|Born||12 October 1864
Basanda, Barisal, Bengal, British India
|Died||27 September 1933
Hazaribagh, Bihar, British India
Born on 12 October 1864 in the village of Basanda, then in Bakergunj district of East Bengal and now in Barisal District of Bangladesh, she joined Bethune School, established by Bethune at Kolkata, and first arts in 1883. A part of the earliest batch of girls to attend school, she was the first woman honours graduate in the country, having passed her bachelor of arts degree with Sanskrit honours from Bethune College of the University of Calcutta in 1886. Kadambini Ganguly was three years senior to her in the same institution. She continued her association with Bethune College as a teacher.
She hailed from a family of elite Bengal. Her father, Chandi Charan Sen, a judge and a writer, was a leading member of the Brahmo Samaj. Nisith Chandra Sen, her brother, was a renowned barrister in the Calcutta High Court, and later the Mayor of Calcutta. Another sister, Jamini was the house physician of the then Nepal Royal family. In 1894 she married Kedarnath Roy.
Kamini Roy was a feminist in an age when even women's education was a taboo. She picked up the cue for feminism from a fellow student of Bethune School, Abala Bose. In an address delivered at a girls' school in Calcutta she declared that the aim of women's education was to contribute to their all-round development and fulfilment of their potential.
In a Bengali essay titled The Fruit of the Tree of Knowledge she wrote,
- “The male desire to rule is the primary, if not the only, stumbling block to women’s enlightenment... They are extremely suspicious of women’s emancipation. Why? The same old fear -‘Lest they become like us’.”
In 1921, she was one of the leaders, along with Kumudini Mitra (Basu) and Mrinalini Sen of the Bangiya Nari Samaj to fight for woman’s suffrage. Limited suffrage was granted to women in 1925, and in 1926 Bengali women exercised their right for the first time. She was in the Female Labour Investigation Commission (1922–23).
She went out of her way to encourage other writers and poets. In 1923, she visited Barisal and encouraged Sufia Kamal, then a young girl, to continue writing. She was president of the Bengali Literary Conference in 1930 and vice-president of the Bangiya Sahitya Parishad in 1932-33.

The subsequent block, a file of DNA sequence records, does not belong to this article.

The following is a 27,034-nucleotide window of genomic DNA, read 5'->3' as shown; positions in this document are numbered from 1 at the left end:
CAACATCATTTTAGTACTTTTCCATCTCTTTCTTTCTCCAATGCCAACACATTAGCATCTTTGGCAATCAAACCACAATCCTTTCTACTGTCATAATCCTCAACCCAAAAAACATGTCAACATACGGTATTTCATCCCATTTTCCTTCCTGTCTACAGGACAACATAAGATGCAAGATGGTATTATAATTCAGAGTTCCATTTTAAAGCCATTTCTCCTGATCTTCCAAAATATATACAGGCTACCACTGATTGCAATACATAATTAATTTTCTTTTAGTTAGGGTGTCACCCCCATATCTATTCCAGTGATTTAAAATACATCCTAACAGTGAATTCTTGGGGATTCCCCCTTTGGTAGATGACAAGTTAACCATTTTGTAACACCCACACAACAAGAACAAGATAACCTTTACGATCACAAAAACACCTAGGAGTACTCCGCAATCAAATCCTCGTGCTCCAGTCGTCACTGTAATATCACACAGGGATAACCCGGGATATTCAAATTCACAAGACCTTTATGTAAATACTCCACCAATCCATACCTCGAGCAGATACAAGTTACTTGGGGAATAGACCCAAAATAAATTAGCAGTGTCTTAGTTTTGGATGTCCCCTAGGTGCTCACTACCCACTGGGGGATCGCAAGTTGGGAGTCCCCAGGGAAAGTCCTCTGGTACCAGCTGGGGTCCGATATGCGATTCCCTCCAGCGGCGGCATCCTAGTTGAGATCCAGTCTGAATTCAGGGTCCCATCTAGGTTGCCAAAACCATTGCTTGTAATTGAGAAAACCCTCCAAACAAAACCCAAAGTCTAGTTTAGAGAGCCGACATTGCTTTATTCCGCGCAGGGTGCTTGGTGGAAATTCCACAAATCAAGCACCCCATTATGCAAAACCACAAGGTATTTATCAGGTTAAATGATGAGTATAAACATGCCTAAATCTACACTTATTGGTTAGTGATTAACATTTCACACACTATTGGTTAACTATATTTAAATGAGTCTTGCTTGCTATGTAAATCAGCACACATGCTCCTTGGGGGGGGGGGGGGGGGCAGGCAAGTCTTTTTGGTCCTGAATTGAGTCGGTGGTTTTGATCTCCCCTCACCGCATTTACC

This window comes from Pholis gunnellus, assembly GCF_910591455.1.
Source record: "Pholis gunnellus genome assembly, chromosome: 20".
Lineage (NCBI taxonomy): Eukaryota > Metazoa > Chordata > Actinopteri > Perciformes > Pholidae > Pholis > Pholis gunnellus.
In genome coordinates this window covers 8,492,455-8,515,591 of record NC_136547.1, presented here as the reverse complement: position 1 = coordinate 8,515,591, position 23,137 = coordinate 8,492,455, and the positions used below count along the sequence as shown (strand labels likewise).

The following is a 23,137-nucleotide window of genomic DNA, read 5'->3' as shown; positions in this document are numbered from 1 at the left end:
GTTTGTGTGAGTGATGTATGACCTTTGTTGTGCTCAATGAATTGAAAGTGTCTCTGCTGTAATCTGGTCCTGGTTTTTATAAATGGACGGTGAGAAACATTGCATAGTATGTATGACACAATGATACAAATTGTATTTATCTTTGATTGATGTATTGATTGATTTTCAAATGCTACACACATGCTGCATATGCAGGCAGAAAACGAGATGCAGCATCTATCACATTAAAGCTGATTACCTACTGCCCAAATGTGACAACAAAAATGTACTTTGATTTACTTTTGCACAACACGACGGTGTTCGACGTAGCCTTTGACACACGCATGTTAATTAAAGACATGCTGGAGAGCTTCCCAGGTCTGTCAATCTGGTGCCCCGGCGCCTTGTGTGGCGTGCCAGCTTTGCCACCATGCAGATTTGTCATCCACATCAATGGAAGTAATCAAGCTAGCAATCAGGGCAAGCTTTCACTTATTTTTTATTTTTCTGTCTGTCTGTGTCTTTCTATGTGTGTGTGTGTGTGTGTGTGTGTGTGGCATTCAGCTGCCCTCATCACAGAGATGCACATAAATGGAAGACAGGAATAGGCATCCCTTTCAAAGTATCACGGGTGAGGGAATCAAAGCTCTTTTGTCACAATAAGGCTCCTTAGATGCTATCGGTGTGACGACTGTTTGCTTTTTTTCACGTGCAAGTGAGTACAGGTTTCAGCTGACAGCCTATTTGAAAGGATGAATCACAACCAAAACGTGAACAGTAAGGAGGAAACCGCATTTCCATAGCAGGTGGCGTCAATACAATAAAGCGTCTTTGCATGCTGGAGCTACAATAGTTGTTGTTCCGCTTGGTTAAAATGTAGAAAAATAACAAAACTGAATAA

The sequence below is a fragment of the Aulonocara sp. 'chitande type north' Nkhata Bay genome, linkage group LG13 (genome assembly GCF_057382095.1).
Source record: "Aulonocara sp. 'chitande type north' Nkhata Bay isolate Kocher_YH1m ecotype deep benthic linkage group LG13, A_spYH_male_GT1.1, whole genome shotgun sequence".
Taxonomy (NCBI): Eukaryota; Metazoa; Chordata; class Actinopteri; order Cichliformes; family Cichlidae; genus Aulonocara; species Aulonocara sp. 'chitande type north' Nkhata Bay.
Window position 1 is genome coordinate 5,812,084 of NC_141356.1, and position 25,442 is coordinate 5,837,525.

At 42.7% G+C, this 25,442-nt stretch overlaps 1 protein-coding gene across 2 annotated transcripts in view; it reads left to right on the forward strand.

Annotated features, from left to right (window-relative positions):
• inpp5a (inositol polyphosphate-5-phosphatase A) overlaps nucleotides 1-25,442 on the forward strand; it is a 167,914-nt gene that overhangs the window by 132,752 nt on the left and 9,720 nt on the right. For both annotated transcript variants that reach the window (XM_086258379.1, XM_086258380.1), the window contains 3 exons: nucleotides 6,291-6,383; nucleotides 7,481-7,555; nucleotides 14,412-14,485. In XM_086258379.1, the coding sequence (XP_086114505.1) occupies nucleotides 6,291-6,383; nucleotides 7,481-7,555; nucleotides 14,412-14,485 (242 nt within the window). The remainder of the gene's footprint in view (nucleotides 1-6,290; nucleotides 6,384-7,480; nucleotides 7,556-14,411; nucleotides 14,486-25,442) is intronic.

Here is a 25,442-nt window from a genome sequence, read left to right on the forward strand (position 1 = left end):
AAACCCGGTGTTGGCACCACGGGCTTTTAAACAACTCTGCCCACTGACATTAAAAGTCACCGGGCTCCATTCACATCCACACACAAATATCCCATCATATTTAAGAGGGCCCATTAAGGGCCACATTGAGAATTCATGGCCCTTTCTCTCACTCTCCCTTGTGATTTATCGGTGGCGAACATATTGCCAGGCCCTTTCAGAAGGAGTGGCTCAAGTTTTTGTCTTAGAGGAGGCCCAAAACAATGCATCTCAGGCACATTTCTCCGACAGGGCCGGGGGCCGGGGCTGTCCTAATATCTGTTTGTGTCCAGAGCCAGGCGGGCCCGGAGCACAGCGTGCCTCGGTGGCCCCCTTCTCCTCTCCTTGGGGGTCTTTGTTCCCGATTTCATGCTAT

In her later life, she lived at Hazaribagh for some years. In that small town, she often had discussions on literary and other topics with such scholars as Mahesh Chandra Ghosh and Dhirendranath Choudhury. She died on 27 September 1933.
Amongst her notable literary contributions were –Mahasweta, Pundorik, Pouraniki, Dwip O Dhup, Jibon Pathey, Nirmalya, Malya O Nirmalya, and Ashok Sangeet. She wrote Gunjan for children and a book of essays Balika Sikkhar Adarsha.
- Sengupta, Subodh Chandra and Bose, Anjali (editors), 1976/1998, Sansad Bangali Charitabhidhan (Biographical dictionary) Vol I, (Bengali), p83, ISBN 81-85626-65-0
- Nag, Kalidas, Introduction to the Bethune School and College Centenary Volume, 1949.
- Ray, Bharati, Women in Calcutta: the Years of Change, in Calcutta The Living City Vol II, edited by Sukanta Chaudhuri, Oxford University Press, first published 1990, paperback edition 2005, page 36-37. ISBN 0-19-563697-X.
- This has been included in an English book Talking of Power - Early Writings of Bengali Women from the Mid-Nineteenth Century to the Beginning of the Twentieth Century edited by Malini Bhattacharya and Abhijit Sen.